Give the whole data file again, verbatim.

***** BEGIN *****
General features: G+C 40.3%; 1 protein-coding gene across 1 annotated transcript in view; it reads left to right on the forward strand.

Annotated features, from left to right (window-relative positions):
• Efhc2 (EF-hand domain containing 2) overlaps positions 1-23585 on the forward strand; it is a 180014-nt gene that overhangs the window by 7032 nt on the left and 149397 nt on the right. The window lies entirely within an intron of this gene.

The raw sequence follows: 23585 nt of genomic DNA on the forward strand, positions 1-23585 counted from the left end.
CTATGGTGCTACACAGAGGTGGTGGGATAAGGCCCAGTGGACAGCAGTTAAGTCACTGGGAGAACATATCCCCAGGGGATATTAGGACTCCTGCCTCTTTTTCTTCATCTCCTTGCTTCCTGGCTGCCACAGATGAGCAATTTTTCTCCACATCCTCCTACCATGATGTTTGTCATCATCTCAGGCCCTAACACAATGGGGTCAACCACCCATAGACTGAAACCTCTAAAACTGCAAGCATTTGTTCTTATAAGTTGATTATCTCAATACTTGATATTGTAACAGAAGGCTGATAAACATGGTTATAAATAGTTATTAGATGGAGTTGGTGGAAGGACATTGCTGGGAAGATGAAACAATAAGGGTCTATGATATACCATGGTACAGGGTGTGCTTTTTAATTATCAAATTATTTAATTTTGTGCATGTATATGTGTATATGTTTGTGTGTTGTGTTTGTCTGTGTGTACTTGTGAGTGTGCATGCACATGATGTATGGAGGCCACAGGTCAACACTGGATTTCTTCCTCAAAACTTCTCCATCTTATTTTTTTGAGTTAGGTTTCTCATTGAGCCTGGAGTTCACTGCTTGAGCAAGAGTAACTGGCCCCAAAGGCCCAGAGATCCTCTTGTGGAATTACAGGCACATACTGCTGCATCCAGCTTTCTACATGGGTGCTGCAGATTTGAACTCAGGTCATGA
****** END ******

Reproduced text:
General features: G+C 40.3%; 1 protein-coding gene across 1 annotated transcript in view; it reads left to right on the forward strand.

Annotated features, from left to right (window-relative positions):
• Efhc2 (EF-hand domain containing 2) overlaps positions 1-23585 on the forward strand; it is a 180014-nt gene that overhangs the window by 7032 nt on the left and 149397 nt on the right. The window lies entirely within an intron of this gene.

The raw sequence follows: 23585 nt of genomic DNA on the forward strand, positions 1-23585 counted from the left end.
CTATGGTGCTACACAGAGGTGGTGGGATAAGGCCCAGTGGACAGCAGTTAAGTCACTGGGAGAACATATCCCCAGGGGATATTAGGACTCCTGCCTCTTTTTCTTCATCTCCTTGCTTCCTGGCTGCCACAGATGAGCAATTTTTCTCCACATCCTCCTACCATGATGTTTGTCATCATCTCAGGCCCTAACACAATGGGGTCAACCACCCATAGACTGAAACCTCTAAAACTGCAAGCATTTGTTCTTATAAGTTGATTATCTCAATACTTGATATTGTAACAGAAGGCTGATAAACATGGTTATAAATAGTTATTAGATGGAGTTGGTGGAAGGACATTGCTGGGAAGATGAAACAATAAGGGTCTATGATATACCATGGTACAGGGTGTGCTTTTTAATTATCAAATTATTTAATTTTGTGCATGTATATGTGTATATGTTTGTGTGTTGTGTTTGTCTGTGTGTACTTGTGAGTGTGCATGCACATGATGTATGGAGGCCACAGGTCAACACTGGATTTCTTCCTCAAAACTTCTCCATCTTATTTTTTTGAGTTAGGTTTCTCATTGAGCCTGGAGTTCACTGCTTGAGCAAGAGTAACTGGCCCCAAAGGCCCAGAGATCCTCTTGTGGAATTACAGGCACATACTGCTGCATCCAGCTTTCTACATGGGTGCTGCAGATTTGAACTCAGGTCATGA